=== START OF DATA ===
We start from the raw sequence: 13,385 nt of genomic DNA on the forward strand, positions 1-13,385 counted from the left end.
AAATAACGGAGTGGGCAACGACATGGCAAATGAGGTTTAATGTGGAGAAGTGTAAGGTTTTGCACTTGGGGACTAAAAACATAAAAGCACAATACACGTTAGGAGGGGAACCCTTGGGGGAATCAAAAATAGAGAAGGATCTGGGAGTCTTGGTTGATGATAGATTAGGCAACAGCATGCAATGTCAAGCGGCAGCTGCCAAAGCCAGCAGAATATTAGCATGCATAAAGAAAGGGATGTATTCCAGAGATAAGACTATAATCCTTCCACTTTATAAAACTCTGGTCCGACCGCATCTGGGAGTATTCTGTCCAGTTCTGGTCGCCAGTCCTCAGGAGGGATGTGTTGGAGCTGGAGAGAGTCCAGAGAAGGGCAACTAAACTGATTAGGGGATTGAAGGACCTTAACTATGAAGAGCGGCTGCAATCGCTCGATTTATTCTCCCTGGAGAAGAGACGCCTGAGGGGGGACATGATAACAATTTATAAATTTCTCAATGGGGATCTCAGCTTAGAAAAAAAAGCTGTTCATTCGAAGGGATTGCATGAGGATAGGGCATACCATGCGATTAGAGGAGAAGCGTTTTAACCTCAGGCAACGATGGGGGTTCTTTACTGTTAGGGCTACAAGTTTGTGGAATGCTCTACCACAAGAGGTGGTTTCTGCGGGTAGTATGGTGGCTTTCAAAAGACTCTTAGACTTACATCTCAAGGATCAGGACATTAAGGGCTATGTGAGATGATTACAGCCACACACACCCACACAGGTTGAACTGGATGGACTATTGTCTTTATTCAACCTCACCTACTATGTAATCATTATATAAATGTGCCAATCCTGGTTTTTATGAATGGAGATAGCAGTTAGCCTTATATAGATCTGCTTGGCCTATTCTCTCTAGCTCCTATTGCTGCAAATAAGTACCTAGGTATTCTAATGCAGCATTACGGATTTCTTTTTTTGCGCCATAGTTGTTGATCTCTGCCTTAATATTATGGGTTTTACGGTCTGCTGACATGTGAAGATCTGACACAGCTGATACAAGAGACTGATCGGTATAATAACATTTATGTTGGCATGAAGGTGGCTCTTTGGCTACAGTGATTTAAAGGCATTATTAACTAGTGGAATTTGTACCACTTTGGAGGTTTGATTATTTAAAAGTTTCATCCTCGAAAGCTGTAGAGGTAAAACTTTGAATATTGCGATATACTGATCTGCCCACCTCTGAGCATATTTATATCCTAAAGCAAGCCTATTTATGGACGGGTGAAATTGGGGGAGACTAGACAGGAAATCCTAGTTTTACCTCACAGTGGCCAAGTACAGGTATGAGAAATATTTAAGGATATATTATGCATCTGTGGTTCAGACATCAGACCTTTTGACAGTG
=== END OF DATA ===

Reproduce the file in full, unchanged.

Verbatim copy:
We start from the raw sequence: 13,385 nt of genomic DNA on the forward strand, positions 1-13,385 counted from the left end.
AAATAACGGAGTGGGCAACGACATGGCAAATGAGGTTTAATGTGGAGAAGTGTAAGGTTTTGCACTTGGGGACTAAAAACATAAAAGCACAATACACGTTAGGAGGGGAACCCTTGGGGGAATCAAAAATAGAGAAGGATCTGGGAGTCTTGGTTGATGATAGATTAGGCAACAGCATGCAATGTCAAGCGGCAGCTGCCAAAGCCAGCAGAATATTAGCATGCATAAAGAAAGGGATGTATTCCAGAGATAAGACTATAATCCTTCCACTTTATAAAACTCTGGTCCGACCGCATCTGGGAGTATTCTGTCCAGTTCTGGTCGCCAGTCCTCAGGAGGGATGTGTTGGAGCTGGAGAGAGTCCAGAGAAGGGCAACTAAACTGATTAGGGGATTGAAGGACCTTAACTATGAAGAGCGGCTGCAATCGCTCGATTTATTCTCCCTGGAGAAGAGACGCCTGAGGGGGGACATGATAACAATTTATAAATTTCTCAATGGGGATCTCAGCTTAGAAAAAAAAGCTGTTCATTCGAAGGGATTGCATGAGGATAGGGCATACCATGCGATTAGAGGAGAAGCGTTTTAACCTCAGGCAACGATGGGGGTTCTTTACTGTTAGGGCTACAAGTTTGTGGAATGCTCTACCACAAGAGGTGGTTTCTGCGGGTAGTATGGTGGCTTTCAAAAGACTCTTAGACTTACATCTCAAGGATCAGGACATTAAGGGCTATGTGAGATGATTACAGCCACACACACCCACACAGGTTGAACTGGATGGACTATTGTCTTTATTCAACCTCACCTACTATGTAATCATTATATAAATGTGCCAATCCTGGTTTTTATGAATGGAGATAGCAGTTAGCCTTATATAGATCTGCTTGGCCTATTCTCTCTAGCTCCTATTGCTGCAAATAAGTACCTAGGTATTCTAATGCAGCATTACGGATTTCTTTTTTTGCGCCATAGTTGTTGATCTCTGCCTTAATATTATGGGTTTTACGGTCTGCTGACATGTGAAGATCTGACACAGCTGATACAAGAGACTGATCGGTATAATAACATTTATGTTGGCATGAAGGTGGCTCTTTGGCTACAGTGATTTAAAGGCATTATTAACTAGTGGAATTTGTACCACTTTGGAGGTTTGATTATTTAAAAGTTTCATCCTCGAAAGCTGTAGAGGTAAAACTTTGAATATTGCGATATACTGATCTGCCCACCTCTGAGCATATTTATATCCTAAAGCAAGCCTATTTATGGACGGGTGAAATTGGGGGAGACTAGACAGGAAATCCTAGTTTTACCTCACAGTGGCCAAGTACAGGTATGAGAAATATTTAAGGATATATTATGCATCTGTGGTTCAGACATCAGACCTTTTGACAGTG